In a rapidly changing business environment, leaders are facing unprecedented challenges that demand enhanced skills in adaptability, decision-making, and emotional intelligence. As the complexity of the workplace increases, it becomes crucial for leaders to continuously develop their abilities to navigate these changes effectively.

The International Coaching Federation (ICF), a non-profit organisation dedicated to professional coaching, is committed to building the leaders of the future. Each year, ICF supports charities that aim to accelerate the growth and development of their leaders.

World Vision Australia head of talent, Lisa Skofic, reflects on their experience with ICF Coaching Partnerships.

“The program enabled WVA to develop a cohort of 15 high potential leaders whilst demonstrate a commitment to continued growth, opportunity and strengthening of talent pipelines,” she said.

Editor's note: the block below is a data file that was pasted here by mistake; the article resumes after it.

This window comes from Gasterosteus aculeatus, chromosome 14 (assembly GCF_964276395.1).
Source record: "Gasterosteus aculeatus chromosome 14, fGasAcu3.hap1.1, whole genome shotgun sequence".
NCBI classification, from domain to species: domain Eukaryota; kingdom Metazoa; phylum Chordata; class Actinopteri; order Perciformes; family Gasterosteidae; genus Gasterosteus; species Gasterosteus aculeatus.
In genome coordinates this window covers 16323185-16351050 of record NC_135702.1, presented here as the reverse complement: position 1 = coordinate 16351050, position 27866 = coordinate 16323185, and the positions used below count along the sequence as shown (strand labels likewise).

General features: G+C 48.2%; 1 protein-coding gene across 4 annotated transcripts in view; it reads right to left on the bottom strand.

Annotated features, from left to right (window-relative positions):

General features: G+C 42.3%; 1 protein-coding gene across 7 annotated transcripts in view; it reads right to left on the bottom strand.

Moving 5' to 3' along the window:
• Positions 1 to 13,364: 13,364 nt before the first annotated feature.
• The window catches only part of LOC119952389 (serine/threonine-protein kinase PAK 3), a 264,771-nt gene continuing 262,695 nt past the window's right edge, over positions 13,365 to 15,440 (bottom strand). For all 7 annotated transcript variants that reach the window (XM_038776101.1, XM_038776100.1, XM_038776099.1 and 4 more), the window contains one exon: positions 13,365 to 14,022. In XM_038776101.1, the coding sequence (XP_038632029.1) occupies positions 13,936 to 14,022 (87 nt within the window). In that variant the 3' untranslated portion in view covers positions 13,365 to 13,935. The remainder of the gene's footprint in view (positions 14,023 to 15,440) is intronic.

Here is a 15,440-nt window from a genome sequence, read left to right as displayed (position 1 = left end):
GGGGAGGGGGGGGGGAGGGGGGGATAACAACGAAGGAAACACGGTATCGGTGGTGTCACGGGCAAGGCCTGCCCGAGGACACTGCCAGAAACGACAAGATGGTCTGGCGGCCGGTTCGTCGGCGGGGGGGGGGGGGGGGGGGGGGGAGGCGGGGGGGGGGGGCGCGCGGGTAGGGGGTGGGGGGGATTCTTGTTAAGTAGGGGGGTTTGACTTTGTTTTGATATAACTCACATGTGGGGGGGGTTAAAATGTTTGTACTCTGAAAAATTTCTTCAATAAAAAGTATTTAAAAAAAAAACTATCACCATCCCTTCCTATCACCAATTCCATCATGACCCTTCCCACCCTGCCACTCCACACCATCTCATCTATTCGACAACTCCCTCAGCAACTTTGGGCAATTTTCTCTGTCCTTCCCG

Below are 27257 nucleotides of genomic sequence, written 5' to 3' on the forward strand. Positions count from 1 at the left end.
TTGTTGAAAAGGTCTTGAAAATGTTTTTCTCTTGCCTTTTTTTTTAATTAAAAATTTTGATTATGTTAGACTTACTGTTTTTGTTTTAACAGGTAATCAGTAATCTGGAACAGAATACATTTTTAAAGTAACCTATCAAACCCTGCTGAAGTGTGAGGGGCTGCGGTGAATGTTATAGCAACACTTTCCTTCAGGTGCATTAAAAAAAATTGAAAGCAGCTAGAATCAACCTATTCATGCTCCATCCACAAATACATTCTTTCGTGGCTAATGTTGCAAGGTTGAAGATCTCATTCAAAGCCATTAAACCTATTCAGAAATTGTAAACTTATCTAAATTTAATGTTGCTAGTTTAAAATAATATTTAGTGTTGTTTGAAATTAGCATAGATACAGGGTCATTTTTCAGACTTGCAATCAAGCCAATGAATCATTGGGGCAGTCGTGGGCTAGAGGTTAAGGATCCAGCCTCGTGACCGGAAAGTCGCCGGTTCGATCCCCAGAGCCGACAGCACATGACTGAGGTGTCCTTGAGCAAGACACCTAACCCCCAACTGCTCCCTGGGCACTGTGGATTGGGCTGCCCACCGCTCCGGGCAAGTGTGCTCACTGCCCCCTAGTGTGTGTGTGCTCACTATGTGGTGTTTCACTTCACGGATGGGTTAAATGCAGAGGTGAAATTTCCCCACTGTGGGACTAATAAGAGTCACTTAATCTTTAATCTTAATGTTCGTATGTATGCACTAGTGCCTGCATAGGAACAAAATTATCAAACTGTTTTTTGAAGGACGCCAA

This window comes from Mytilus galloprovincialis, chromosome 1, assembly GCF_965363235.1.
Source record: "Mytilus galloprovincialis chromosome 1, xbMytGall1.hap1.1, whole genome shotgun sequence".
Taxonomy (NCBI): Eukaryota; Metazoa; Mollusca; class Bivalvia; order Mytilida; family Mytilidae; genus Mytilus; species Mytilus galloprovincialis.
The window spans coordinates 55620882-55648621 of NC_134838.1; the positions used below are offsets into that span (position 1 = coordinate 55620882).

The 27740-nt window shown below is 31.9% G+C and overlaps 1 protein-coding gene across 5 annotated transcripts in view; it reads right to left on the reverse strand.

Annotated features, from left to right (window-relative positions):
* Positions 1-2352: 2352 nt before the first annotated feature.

Overall, the outcomes achieved by the program show there has been a significant and positive impact on coaches’ development across several areas, including increased confidence, enhanced communication skills, greater leadership perspective and clarity, and utilisation of reflective practices and insights leading to more focused and impactful actions.

On average, more than 60% of respondents reported they achieved their goals as a result of the program and a further 24% partially achieving their goals. These results within the space of a three-month program show that the coaching has had the desired impact in accelerating people towards their goals.

ICF Australasian president, Tim Sprague (pictured) said pro bono work like this helps shine a light on the importance of for capable, experienced, and ethical coaches to raise capability across the country.

“We love to work with organisations like World Vision that are helping people around the world. It allows us to learn from them and provide some high value coaching that they can then repurpose and take on internally.”

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